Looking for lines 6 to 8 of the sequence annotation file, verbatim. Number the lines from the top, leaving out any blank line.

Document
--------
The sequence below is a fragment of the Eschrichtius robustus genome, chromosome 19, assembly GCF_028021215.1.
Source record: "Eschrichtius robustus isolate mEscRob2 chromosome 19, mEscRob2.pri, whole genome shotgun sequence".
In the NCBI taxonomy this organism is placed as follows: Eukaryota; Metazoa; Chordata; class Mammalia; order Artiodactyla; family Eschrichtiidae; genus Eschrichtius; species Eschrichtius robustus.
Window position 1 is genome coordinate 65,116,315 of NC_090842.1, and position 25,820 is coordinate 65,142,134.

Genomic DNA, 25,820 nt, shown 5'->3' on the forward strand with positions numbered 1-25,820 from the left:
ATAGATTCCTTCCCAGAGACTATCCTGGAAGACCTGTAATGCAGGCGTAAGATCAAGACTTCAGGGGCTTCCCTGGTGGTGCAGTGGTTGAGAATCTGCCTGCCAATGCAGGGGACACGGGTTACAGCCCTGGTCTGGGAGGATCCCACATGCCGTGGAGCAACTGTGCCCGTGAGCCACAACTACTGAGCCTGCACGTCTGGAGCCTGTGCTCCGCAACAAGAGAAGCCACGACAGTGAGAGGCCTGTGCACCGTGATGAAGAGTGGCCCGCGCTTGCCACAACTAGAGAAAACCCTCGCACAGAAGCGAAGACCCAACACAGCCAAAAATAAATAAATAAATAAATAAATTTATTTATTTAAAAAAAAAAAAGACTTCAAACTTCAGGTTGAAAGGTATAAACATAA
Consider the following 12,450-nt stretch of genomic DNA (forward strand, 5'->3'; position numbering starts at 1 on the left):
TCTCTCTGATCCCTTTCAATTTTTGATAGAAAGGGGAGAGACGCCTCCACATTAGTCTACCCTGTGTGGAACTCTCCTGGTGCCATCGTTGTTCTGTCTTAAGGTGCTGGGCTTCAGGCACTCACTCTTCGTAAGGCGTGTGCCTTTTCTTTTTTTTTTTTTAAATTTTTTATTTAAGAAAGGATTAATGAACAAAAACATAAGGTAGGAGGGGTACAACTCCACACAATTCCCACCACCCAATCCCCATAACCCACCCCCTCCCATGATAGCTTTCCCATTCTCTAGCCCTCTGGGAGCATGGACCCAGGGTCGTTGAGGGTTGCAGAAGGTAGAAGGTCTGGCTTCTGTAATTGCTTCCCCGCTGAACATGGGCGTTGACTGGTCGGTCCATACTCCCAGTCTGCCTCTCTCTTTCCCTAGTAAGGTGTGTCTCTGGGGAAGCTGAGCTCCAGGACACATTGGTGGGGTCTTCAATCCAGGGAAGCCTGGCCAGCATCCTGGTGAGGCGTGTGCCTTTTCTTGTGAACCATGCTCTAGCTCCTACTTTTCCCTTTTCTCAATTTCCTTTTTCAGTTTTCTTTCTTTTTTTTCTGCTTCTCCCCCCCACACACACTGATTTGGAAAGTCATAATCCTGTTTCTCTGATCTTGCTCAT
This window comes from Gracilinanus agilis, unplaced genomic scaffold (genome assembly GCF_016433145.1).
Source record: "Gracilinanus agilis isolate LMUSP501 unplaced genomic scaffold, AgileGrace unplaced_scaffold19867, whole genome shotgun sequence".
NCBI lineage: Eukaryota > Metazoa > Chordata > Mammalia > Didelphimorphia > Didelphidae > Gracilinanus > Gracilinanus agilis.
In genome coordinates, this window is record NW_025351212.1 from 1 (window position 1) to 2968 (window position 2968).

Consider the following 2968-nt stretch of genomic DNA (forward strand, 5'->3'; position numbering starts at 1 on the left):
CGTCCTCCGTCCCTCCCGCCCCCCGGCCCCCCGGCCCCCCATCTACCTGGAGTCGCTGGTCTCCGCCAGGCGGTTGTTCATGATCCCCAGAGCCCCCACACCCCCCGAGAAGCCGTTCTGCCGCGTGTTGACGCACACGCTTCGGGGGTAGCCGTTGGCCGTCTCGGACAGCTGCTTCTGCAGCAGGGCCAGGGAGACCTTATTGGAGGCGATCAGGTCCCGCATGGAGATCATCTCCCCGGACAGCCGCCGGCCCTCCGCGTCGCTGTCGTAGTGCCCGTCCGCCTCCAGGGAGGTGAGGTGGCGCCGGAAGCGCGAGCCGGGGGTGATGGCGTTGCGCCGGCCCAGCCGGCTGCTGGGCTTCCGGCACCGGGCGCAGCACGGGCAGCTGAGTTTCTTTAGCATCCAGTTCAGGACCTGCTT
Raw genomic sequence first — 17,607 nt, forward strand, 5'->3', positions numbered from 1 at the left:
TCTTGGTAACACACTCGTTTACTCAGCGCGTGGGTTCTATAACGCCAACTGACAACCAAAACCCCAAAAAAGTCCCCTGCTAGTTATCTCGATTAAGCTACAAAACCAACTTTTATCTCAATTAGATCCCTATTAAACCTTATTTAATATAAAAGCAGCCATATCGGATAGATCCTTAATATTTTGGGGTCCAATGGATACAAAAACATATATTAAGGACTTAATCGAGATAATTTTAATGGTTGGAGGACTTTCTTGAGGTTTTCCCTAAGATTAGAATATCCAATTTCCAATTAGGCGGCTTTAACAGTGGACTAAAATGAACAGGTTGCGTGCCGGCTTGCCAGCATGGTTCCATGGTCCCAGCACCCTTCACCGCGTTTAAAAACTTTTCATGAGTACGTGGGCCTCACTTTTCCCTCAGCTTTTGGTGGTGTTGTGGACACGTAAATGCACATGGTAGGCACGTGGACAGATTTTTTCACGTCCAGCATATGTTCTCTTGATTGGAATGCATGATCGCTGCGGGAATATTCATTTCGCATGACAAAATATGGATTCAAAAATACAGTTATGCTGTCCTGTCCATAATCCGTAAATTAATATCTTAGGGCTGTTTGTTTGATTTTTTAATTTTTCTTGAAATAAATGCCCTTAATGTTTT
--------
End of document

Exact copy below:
ATAGATTCCTTCCCAGAGACTATCCTGGAAGACCTGTAATGCAGGCGTAAGATCAAGACTTCAGGGGCTTCCCTGGTGGTGCAGTGGTTGAGAATCTGCCTGCCAATGCAGGGGACACGGGTTACAGCCCTGGTCTGGGAGGATCCCACATGCCGTGGAGCAACTGTGCCCGTGAGCCACAACTACTGAGCCTGCACGTCTGGAGCCTGTGCTCCGCAACAAGAGAAGCCACGACAGTGAGAGGCCTGTGCACCGTGATGAAGAGTGGCCCGCGCTTGCCACAACTAGAGAAAACCCTCGCACAGAAGCGAAGACCCAACACAGCCAAAAATAAATAAATAAATAAATAAATTTATTTATTTAAAAAAAAAAAAGACTTCAAACTTCAGGTTGAAAGGTATAAACATAA
Consider the following 12,450-nt stretch of genomic DNA (forward strand, 5'->3'; position numbering starts at 1 on the left):
TCTCTCTGATCCCTTTCAATTTTTGATAGAAAGGGGAGAGACGCCTCCACATTAGTCTACCCTGTGTGGAACTCTCCTGGTGCCATCGTTGTTCTGTCTTAAGGTGCTGGGCTTCAGGCACTCACTCTTCGTAAGGCGTGTGCCTTTTCTTTTTTTTTTTTTAAATTTTTTATTTAAGAAAGGATTAATGAACAAAAACATAAGGTAGGAGGGGTACAACTCCACACAATTCCCACCACCCAATCCCCATAACCCACCCCCTCCCATGATAGCTTTCCCATTCTCTAGCCCTCTGGGAGCATGGACCCAGGGTCGTTGAGGGTTGCAGAAGGTAGAAGGTCTGGCTTCTGTAATTGCTTCCCCGCTGAACATGGGCGTTGACTGGTCGGTCCATACTCCCAGTCTGCCTCTCTCTTTCCCTAGTAAGGTGTGTCTCTGGGGAAGCTGAGCTCCAGGACACATTGGTGGGGTCTTCAATCCAGGGAAGCCTGGCCAGCATCCTGGTGAGGCGTGTGCCTTTTCTTGTGAACCATGCTCTAGCTCCTACTTTTCCCTTTTCTCAATTTCCTTTTTCAGTTTTCTTTCTTTTTTTTCTGCTTCTCCCCCCCACACACACTGATTTGGAAAGTCATAATCCTGTTTCTCTGATCTTGCTCAT